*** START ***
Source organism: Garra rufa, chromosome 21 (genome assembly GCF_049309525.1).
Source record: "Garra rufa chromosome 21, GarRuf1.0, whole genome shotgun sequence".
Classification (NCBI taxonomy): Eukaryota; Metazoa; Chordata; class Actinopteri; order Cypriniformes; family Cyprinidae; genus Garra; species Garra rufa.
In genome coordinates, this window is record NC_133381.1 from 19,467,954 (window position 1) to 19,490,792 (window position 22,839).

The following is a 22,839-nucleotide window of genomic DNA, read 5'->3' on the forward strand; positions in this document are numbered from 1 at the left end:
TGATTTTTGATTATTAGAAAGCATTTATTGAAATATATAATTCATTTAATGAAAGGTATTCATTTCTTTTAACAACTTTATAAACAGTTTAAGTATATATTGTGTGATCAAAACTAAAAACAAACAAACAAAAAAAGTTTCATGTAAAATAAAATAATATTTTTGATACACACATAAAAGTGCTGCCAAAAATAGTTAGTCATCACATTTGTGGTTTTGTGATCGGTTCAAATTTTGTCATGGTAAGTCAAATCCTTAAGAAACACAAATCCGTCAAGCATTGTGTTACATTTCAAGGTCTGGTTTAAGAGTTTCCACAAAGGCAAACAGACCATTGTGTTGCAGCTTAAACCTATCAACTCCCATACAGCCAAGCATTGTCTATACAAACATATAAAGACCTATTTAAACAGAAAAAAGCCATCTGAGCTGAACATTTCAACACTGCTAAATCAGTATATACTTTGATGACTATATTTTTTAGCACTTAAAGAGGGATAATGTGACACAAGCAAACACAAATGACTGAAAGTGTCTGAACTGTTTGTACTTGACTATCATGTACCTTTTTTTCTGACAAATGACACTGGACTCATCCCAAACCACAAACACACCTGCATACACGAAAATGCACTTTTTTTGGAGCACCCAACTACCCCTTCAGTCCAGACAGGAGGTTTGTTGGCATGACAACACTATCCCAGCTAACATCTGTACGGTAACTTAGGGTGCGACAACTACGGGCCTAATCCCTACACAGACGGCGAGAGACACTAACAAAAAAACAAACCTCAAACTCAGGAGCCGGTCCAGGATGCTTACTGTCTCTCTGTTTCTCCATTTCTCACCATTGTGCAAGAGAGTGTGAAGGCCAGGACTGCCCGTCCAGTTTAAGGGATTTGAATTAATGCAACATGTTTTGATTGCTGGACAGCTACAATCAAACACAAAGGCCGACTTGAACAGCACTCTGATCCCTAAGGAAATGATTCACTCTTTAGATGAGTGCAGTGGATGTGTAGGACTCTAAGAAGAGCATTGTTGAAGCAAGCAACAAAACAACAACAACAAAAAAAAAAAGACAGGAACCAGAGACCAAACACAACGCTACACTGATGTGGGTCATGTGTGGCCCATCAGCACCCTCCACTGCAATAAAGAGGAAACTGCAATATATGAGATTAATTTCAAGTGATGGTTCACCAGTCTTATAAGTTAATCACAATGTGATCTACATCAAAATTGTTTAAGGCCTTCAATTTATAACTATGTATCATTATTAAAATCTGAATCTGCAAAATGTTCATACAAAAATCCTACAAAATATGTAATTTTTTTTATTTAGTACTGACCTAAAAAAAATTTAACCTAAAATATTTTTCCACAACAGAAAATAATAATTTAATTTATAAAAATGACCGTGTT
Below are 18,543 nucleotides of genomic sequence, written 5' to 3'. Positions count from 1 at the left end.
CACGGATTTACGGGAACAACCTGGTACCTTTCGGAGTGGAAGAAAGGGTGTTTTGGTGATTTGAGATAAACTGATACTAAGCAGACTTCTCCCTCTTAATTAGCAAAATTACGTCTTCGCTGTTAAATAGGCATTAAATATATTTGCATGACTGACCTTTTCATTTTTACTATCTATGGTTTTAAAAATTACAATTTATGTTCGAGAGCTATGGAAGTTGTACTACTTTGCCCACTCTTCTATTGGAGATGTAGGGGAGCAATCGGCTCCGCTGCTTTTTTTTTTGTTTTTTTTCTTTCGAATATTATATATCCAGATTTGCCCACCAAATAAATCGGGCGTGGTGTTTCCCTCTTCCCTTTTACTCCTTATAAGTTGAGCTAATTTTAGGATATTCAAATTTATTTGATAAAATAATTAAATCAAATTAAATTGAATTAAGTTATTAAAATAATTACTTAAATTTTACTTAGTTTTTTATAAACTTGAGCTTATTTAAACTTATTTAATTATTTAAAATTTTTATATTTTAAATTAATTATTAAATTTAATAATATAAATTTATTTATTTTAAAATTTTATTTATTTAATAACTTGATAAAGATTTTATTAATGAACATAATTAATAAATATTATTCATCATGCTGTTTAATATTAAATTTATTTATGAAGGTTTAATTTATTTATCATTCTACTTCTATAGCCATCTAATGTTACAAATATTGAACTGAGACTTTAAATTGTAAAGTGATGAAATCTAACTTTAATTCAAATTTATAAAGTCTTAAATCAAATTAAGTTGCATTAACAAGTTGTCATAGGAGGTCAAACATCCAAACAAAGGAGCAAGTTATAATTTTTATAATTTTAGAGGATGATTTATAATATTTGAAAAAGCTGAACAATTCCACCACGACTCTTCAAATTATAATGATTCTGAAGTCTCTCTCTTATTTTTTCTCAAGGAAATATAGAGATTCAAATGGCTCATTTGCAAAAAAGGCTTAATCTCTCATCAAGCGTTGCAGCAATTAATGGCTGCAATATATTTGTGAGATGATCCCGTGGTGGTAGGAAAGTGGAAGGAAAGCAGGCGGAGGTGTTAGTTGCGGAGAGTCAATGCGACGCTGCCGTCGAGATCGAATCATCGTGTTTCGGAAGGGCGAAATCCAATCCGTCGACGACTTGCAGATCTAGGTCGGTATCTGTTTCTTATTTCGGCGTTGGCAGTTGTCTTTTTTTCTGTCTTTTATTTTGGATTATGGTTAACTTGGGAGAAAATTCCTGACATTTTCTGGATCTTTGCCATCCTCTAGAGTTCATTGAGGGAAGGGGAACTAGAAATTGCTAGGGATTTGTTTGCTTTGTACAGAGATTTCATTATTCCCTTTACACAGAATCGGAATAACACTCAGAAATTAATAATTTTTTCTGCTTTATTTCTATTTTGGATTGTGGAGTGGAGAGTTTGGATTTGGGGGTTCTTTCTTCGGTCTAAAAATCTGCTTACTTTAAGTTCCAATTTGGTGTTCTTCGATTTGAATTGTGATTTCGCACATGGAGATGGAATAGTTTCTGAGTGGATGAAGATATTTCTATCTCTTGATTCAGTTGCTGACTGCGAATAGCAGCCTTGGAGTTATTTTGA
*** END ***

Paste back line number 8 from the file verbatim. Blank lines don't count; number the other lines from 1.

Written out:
CACGGATTTACGGGAACAACCTGGTACCTTTCGGAGTGGAAGAAAGGGTGTTTTGGTGATTTGAGATAAACTGATACTAAGCAGACTTCTCCCTCTTAATTAGCAAAATTACGTCTTCGCTGTTAAATAGGCATTAAATATATTTGCATGACTGACCTTTTCATTTTTACTATCTATGGTTTTAAAAATTACAATTTATGTTCGAGAGCTATGGAAGTTGTACTACTTTGCCCACTCTTCTATTGGAGATGTAGGGGAGCAATCGGCTCCGCTGCTTTTTTTTTTGTTTTTTTTCTTTCGAATATTATATATCCAGATTTGCCCACCAAATAAATCGGGCGTGGTGTTTCCCTCTTCCCTTTTACTCCTTATAAGTTGAGCTAATTTTAGGATATTCAAATTTATTTGATAAAATAATTAAATCAAATTAAATTGAATTAAGTTATTAAAATAATTACTTAAATTTTACTTAGTTTTTTATAAACTTGAGCTTATTTAAACTTATTTAATTATTTAAAATTTTTATATTTTAAATTAATTATTAAATTTAATAATATAAATTTATTTATTTTAAAATTTTATTTATTTAATAACTTGATAAAGATTTTATTAATGAACATAATTAATAAATATTATTCATCATGCTGTTTAATATTAAATTTATTTATGAAGGTTTAATTTATTTATCATTCTACTTCTATAGCCATCTAATGTTACAAATATTGAACTGAGACTTTAAATTGTAAAGTGATGAAATCTAACTTTAATTCAAATTTATAAAGTCTTAAATCAAATTAAGTTGCATTAACAAGTTGTCATAGGAGGTCAAACATCCAAACAAAGGAGCAAGTTATAATTTTTATAATTTTAGAGGATGATTTATAATATTTGAAAAAGCTGAACAATTCCACCACGACTCTTCAAATTATAATGATTCTGAAGTCTCTCTCTTATTTTTTCTCAAGGAAATATAGAGATTCAAATGGCTCATTTGCAAAAAAGGCTTAATCTCTCATCAAGCGTTGCAGCAATTAATGGCTGCAATATATTTGTGAGATGATCCCGTGGTGGTAGGAAAGTGGAAGGAAAGCAGGCGGAGGTGTTAGTTGCGGAGAGTCAATGCGACGCTGCCGTCGAGATCGAATCATCGTGTTTCGGAAGGGCGAAATCCAATCCGTCGACGACTTGCAGATCTAGGTCGGTATCTGTTTCTTATTTCGGCGTTGGCAGTTGTCTTTTTTTCTGTCTTTTATTTTGGATTATGGTTAACTTGGGAGAAAATTCCTGACATTTTCTGGATCTTTGCCATCCTCTAGAGTTCATTGAGGGAAGGGGAACTAGAAATTGCTAGGGATTTGTTTGCTTTGTACAGAGATTTCATTATTCCCTTTACACAGAATCGGAATAACACTCAGAAATTAATAATTTTTTCTGCTTTATTTCTATTTTGGATTGTGGAGTGGAGAGTTTGGATTTGGGGGTTCTTTCTTCGGTCTAAAAATCTGCTTACTTTAAGTTCCAATTTGGTGTTCTTCGATTTGAATTGTGATTTCGCACATGGAGATGGAATAGTTTCTGAGTGGATGAAGATATTTCTATCTCTTGATTCAGTTGCTGACTGCGAATAGCAGCCTTGGAGTTATTTTGA